Summer at Tiffany

by Marjorie Hart

Coming to Manhattan with little money and one secondhand
reference takes great bravery and pluck, particularly in war-torn
America in 1945. Images from movies and the grand sweeping melodies
of standard tunes of the era provide Marjorie Hart and her best
friend Marty with a jumping-off point as tourists. But as they make
do with what little they've brought with them, they end up becoming
bonafide New Yorkers for a summer that ends triumphantly with love
all around and a VJ Day celebration in Times Square.

The details of the time, the mores and concerns of a young lady in
this pre-women's-lib period, are wrought quite skillfully and
imaginatively by Hart, a first-time memoirist. A cellist by trade,
she never lets go of either her Iowa good sense or her little
girl's love of all things romantic and exciting. So she becomes a
first-rate tour guide through a New York that remains only between
Trump-sized towers and well-known chain stores. The drama --- for
example, of saving enough CHANGE to take public transportation each
day (a nickel!) or trying to figure out what kind of drink to order
in an elegant cafe you've read about in movie magazines your whole
life --- is small but never really quaint. There is enough in
Hart's experiences for even the most jaded techno-kid of this age
to find some commonalities between that world and today's.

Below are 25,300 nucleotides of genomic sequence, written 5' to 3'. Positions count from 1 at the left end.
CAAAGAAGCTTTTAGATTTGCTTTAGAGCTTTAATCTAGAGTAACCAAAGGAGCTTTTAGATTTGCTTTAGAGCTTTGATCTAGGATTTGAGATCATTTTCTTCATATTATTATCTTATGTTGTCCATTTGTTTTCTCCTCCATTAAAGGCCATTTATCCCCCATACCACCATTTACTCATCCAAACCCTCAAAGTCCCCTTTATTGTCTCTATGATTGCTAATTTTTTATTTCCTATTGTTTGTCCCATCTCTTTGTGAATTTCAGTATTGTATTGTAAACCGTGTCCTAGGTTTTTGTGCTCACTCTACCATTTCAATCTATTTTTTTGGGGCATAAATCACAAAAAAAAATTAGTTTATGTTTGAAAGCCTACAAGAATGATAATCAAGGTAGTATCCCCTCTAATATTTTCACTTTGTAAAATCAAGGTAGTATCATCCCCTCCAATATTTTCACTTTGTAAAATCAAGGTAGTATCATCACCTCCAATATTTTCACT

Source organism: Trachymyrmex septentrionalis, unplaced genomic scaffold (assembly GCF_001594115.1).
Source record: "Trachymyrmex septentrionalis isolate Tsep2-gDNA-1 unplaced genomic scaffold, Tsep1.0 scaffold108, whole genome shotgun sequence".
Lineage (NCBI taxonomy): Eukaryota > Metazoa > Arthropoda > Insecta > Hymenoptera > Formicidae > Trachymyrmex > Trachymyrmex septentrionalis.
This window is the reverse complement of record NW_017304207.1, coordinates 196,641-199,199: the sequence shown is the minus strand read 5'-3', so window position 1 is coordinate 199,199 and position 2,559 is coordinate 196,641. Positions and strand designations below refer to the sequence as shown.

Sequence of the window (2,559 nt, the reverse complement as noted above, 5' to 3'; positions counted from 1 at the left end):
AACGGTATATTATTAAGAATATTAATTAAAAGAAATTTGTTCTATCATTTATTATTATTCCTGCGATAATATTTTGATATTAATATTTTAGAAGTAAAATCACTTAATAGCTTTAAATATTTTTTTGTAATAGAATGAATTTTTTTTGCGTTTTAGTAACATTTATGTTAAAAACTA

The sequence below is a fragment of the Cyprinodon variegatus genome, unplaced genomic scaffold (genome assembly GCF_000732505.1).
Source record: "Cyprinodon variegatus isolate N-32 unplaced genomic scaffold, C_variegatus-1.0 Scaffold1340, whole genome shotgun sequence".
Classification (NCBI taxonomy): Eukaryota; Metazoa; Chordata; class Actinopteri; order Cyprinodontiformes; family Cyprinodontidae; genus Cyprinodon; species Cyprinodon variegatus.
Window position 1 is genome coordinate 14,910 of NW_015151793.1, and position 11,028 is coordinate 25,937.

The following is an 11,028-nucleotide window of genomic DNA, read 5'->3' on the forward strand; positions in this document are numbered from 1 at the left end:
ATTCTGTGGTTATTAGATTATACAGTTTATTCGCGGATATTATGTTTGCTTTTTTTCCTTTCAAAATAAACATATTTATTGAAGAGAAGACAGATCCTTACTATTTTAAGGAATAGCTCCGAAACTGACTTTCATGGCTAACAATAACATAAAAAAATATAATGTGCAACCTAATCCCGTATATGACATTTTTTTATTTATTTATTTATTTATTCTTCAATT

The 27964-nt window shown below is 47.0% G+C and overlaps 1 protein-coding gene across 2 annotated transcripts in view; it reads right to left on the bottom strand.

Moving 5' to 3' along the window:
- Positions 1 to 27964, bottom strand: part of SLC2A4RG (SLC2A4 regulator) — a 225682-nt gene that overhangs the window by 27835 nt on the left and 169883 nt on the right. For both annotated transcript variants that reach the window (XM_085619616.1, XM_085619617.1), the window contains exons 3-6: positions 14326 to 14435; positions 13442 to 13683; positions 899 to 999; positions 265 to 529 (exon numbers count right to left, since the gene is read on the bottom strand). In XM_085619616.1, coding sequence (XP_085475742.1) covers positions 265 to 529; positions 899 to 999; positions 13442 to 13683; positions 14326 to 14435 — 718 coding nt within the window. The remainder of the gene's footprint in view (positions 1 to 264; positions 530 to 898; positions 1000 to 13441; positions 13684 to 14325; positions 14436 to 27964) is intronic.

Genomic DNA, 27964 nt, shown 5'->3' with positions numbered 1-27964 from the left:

But it is the girls' experiences in Tiffany & Co. that make the
book what it is. After Marty brazenly drags Marjorie into the store
and, using a reference that may or may not come through, more or
less demands jobs for them --- making them the first female pages
in the history of Tiffany --- their lives take a dramatic and
fantastic upswing. Living amongst the rich and famous, if only from
9 to 5, gives the girls a lot to talk about and introduces them
both to the sweet side of serious money and the not-so-nice side
(gangsters buying jewels with ill-begotten booty gives them the
creeps yet proves exciting at the same time).

The other denizens of the floors --- including the secret third
floor of Pearls and Diamonds(!), lifers who act like butlers out of
an Evelyn Waugh book, and an elevator man direct from a Damon
Runyan play --- are wonderfully represented. They provide a safe
and secure environment for the girls to learn the ropes of this
high-price business, as well as pointers on life that they take to
heart. In these passages, Hart's direct prose sparkles like the
glow of the famous Tiffany diamond.

The war creates an interesting context for all this movie-magazine
madness. The girls meet enlisted men at Barnard dances and must
endure the painful news from home when someone they know goes MIA
or comes home in a body bag from the war. When a warplane
accidentally hits the Empire State Building, Hart writes about the
experience of the city in its aftermath so intensely that it almost
could be mistaken for a description of 9/11. New York and World War
II, atomic bombs and young love all meld together to offset the
high-society hijinks of Tiffany, giving SUMMER AT TIFFANY a weight
that grounds it in reality while still allowing us the enjoyment of
living vicariously through those for whom it is not as daily a

Hart never came back to New York after that summer. Although
offered an opportunity to stay on the East Coast and study cello at
Yale, she returned to Iowa and became a music educator as well as a
musician out west. But her experiences in Manhattan that long-ago
summer made some serious indentations on her life card, and she
displays great heart in reliving and recounting for us a very
special part of her own history and the history of the United

Reviewed by Jana Siciliano on January 23, 2011

Summer at Tiffany
by Marjorie Hart

  • Publication Date: April 1, 2007
  • Genres: Nonfiction
  • Hardcover: 272 pages
  • Publisher: William Morrow
  • ISBN-10: 0061189529
  • ISBN-13: 9780061189524